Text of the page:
United Kingdom The United Kingdom of Great Britain and Northern Ireland, commonly known as the United Kingdom (UK) or Britain,Usage is mixed. The Guardian' and Telegraph' use Britain as a synonym for the United Kingdom. Some prefer to use Britain as shorth ...

United Kingdom
signed the Baghdad Pact, with the United States being heavily involved in the negotiations to form it, the pact caused major protest and opposition as many did not approve of the idea of being in an alliance led by the west. In September 1956, a planned coup was discussed during spring training by a military faction known as the free officers (inspired by the Free Officers Movement (Egypt), Egyptian Free Officers Movement) which planned to launch the coup after training by controlling strategic sites in the Baghdad and arresting the Regent and King, the coup failed however, as the training was suddenly stopped. In February 1958, King Hussein of Jordan and `Abd al-Ilāh proposed a union of Hāshimite monarchies to counter the recently formed . The resulting
Arab Federation The Hashemite Arab Federation was a short-lived country that was formed in 1958 from the union of Iraq Iraq ( ar, الْعِرَاق, translit=al-ʿIrāq; ku, عێراق, translit=Êraq), officially the Republic of Iraq ( ar, جُمْهُ ...

Arab Federation
was formed on 14 February 1958.


14 July Revolution and the end of the monarchy

The Hashemite monarchy lasted until 1958, when it was overthrown through a coup d'état by the
Iraqi Army The Iraqi Army, officially the Iraqi Ground Forces (Arabic Arabic (, ' or , ' or ) is a Semitic language The Semitic languages are a branch of the Afroasiatic language family originating in the Middle East The Middle East i ...
, known as the 14 July Revolution. Faisal II of Iraq, King Faisal II along with members of the Royal Family were executed in the courtyard of the Rihab Palace in central Baghdad (the young King had not yet moved into the newly completed Republican Palace, Royal Palace). The coup brought
Abd al-Karim Qasim Abd al-Karim Qasim Muhammad Bakr al-Fadhli al-Zubaidi ( ar, عبد الكريم قاسم ' ) (21 November 1914 – 9 February 1963) was an Iraqi Army brigadier and nationalist who ascended into power when the Kingdom of Iraq, Iraqi mon ...
to power. He withdrew from the Baghdad Pact and established friendly relations with the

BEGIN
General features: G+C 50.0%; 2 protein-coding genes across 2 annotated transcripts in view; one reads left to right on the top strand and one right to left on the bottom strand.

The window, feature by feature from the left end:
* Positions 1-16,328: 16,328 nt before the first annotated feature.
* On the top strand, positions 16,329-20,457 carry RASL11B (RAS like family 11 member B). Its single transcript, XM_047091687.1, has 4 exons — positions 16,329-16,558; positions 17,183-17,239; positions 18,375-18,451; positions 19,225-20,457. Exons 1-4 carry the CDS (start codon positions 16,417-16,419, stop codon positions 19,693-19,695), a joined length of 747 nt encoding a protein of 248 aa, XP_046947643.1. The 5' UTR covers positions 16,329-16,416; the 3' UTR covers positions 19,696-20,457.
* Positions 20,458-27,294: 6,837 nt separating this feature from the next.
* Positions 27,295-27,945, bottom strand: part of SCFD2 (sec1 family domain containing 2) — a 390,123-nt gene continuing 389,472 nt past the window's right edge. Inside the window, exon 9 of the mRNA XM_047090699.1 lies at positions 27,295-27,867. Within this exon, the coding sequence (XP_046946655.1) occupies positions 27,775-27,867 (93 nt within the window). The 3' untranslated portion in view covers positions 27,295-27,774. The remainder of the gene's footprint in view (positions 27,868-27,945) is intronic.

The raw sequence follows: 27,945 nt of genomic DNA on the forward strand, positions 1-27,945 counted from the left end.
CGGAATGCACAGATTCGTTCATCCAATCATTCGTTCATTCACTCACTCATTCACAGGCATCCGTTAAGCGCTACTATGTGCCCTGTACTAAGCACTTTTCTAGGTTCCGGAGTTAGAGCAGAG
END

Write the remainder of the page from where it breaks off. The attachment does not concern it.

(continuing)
Soviet Union The Soviet Union,. officially the Union of Soviet Socialist Republics. (USSR),. was a that spanned during its existence from 1922 to 1991. It was nominally a of multiple national ; in practice and were highly until its final years. The ...
. The task of the subsequent governments was to find that third alternative, mainly to establish a modern state that is stable but also politically integrated.


Demographics

The population estimate in 1920 was 3 million, with the largest ethnic groups being Arabs, Kurds, Assyrians, and Turkmens, with minorities of Ajam of Iraq, Persians, Yezidis, Jews, Mandaeans, Shabaks, Armenians, and Kawliyah. During the Iraqi Hashemite rule, Arab population began to expand at the expense of other ethnic groups both due to higher birth rates and government policies which preferred Arab Sunni minority over other ethnic and religious groups. In 1955, Iraqi population reached 6.5 million people. This was after the Iraqi Kingdom Jewish exodus from Arab and Muslim countries, lost the most of its Jewish population following Operation Ezra and Nehemiah (some 130 thousand people) in 1951–1952.


See also

*List of Kings of Iraq *Iraq, Republic of Iraq *History of Iraq *San Remo conference, the conference among victorious Allied powers that partitioned the Ottoman Empire and led to the Kingdom of Iraq


References


External links


Constitution of the Kingdom of Iraq
{{DEFAULTSORT:Iraq, Kingdom of Kingdom of Iraq, States and territories established in 1932 Former countries in the Middle East Former kingdoms Former monarchies 20th century in Iraq Former monarchies of Asia Axis powers 1932 establishments in Iraq Former polities of the Cold War